So many things I’m wishing and hoping and looking forward to today … Jake’s summer break, 8 hours of uninterrupted sleep, a summer full of vegetables delivered to my door … but most of all there is that constant, constant yearning for warmer weather, for Spring to start for real.
But right now we have snow again. So, I am taking a deep breath and trying to appreciate one last, very last (*fingers crossed*) time the beauty of snow, the way this clumpy wet snow sticks to trees and rooftops like frosting, the wonder of waking up to a world transformed by a nighttime snowfall.
Ok, that’s enough appreciation. Let’s get on with Spring already.
All too often I find myself inhabiting the lands of Someday and Might-Have-Been. Right Now is an exercise I try to practice here every Tuesday, an attempt to let go of anything that is holding me back from paying attention to the truly wonderful life I’m living right now. Feel free to join in with a comment or a link to your own post!
This started out as a simple show-and-tell post about this wooden Noah’s ark that Adeline got as a Christmas gift from our wonderful neighbors. And as I was writing it in my head, I couldn’t stop it from morphing into this completely other post about how huge this parenting gig is, and how impossible it is to do it single-handedly. If you’ll bear with me, I’ll connect the dots for you …
The neighbors who made this Noah’s ark were two of the first people we met when we moved here. He is a woodworker; she is a quilter. They are retired and have sort of adopted Adeline as one of their surrogate grandchildren. They invite her over for tea parties and popsicles. They adore her and she loves them dearly. They’ve helped us out when we had no one else to watch Adeline. I should mention that, like many of you probably, we don’t live anywhere near our families. And I know I’m preaching to the choir here, but it is a hard job raising children, even harder if you don’t have a support network of family and friends in place to help out once in a while.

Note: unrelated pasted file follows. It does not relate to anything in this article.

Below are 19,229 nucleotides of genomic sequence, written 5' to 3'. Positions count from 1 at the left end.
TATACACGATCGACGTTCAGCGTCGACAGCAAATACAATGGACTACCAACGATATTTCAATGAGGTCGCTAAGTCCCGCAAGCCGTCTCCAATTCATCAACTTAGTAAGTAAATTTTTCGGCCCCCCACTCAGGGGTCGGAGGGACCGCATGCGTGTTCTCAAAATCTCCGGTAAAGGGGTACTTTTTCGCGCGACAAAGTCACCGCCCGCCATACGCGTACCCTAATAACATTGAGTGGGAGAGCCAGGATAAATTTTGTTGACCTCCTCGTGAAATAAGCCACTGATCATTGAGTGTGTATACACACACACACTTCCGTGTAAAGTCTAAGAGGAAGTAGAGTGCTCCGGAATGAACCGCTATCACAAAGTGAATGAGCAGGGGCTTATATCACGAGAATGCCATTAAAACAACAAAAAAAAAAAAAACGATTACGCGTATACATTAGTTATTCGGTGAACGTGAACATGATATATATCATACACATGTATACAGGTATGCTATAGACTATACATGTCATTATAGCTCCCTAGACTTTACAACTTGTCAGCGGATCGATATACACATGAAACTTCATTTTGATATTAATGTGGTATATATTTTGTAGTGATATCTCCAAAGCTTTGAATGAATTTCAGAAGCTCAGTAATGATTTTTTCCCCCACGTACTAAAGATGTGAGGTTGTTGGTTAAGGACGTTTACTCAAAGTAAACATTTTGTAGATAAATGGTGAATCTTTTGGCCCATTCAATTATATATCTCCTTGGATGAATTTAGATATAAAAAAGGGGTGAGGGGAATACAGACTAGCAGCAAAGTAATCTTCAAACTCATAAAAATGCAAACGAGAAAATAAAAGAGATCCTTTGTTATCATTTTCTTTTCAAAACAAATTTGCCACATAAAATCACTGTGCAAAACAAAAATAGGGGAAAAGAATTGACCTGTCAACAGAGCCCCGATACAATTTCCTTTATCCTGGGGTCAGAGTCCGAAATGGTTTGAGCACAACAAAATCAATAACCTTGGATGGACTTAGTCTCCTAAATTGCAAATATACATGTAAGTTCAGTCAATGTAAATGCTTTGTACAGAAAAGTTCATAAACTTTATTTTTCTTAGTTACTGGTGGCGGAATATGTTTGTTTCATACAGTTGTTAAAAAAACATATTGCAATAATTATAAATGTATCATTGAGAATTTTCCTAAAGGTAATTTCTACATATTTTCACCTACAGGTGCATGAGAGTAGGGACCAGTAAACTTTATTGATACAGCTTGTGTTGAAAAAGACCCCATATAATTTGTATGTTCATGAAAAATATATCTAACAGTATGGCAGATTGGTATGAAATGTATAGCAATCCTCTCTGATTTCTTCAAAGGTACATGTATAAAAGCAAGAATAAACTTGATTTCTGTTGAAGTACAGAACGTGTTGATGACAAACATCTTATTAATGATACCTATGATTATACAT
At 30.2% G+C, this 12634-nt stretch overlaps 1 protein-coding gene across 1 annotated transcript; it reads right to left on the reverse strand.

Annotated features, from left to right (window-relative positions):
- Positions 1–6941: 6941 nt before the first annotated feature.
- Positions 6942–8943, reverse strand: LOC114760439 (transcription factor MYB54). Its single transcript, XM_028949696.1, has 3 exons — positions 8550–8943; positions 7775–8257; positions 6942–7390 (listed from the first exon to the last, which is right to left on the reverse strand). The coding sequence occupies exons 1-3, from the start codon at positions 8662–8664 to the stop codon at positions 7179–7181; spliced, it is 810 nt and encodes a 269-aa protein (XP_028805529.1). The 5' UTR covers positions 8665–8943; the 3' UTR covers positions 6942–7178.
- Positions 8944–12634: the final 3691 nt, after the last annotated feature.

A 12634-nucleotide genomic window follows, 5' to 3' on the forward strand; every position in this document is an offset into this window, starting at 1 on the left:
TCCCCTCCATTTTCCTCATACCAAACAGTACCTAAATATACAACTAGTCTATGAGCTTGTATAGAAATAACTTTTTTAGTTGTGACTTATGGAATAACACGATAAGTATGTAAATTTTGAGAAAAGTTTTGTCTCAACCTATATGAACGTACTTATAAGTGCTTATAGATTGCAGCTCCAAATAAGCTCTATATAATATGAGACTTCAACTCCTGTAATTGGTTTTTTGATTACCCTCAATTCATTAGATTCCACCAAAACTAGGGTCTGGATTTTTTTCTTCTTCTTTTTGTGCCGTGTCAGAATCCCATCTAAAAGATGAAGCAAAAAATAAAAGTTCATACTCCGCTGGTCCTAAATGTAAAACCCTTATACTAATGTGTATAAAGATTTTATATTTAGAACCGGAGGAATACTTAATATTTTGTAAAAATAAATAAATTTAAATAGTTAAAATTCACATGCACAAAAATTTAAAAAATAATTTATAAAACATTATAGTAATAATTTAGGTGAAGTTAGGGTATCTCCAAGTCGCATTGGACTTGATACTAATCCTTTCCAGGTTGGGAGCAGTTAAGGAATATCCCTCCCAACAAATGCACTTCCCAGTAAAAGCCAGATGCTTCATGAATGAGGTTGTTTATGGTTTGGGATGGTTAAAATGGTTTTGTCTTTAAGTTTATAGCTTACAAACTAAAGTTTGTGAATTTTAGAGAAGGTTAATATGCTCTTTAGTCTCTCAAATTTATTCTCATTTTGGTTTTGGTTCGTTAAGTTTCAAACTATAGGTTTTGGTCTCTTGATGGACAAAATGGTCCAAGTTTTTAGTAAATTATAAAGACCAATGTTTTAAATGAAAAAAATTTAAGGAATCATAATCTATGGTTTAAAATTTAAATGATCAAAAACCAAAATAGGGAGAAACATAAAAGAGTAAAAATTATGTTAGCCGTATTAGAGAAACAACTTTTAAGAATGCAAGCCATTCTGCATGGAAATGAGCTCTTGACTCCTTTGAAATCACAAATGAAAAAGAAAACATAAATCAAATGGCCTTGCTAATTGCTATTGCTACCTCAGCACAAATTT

This is something that Jake and I lament a lot: that we don’t have our family, our God-given built-in support system, nearby. We do recognize we have no one to blame for this but ourselves. We chose to leave home and go to college, and all the subsequent decisions we’ve made haven’t got us any closer to moving back. However, we like to place a little bit of blame for this on our society, in which it is just expected that children will grow up and leave their parents and “make it on their own.” Neither of us questioned this assumption until it was too late — “too late” being the point where we had our first colicky baby and were living hundreds of miles from our parents and anyone else that we knew.
Anyway, as I know from experience, it is all too easy to just sit around talking about a lack of community or support; it is another thing altogether to go out into your community and meet people, make friends, join things. It takes time to form relationships and make connections, so if you’ve moved around as much as we have you can begin to feel a little reluctant to start all over again for the seventh time. You might get into a little funk of self-pity: “Oh, I have no one around to help me out. Poor me.” (Um, yeah, when I say “you” I mean “that’s what I did.”) But finally I came to the (only and most obvious) conclusion: I had to get out of the house and meet people if I was ever going to make friends. I’m no expert on this subject, but I can tell you that this is the way it begins: go for a walk in your neighborhood. Perhaps you will see other people outside. Perhaps if you say “hi” they will talk to you. Take your kids to storytime at the library. Say “Yes!” if a complete stranger approaches you and asks if you’d be interested in joining a prenatal yoga class with her. You just might find yourself, one year later, sipping coffee with her while your babies roll around on the floor together and your preschoolers draw all over each other with face paints.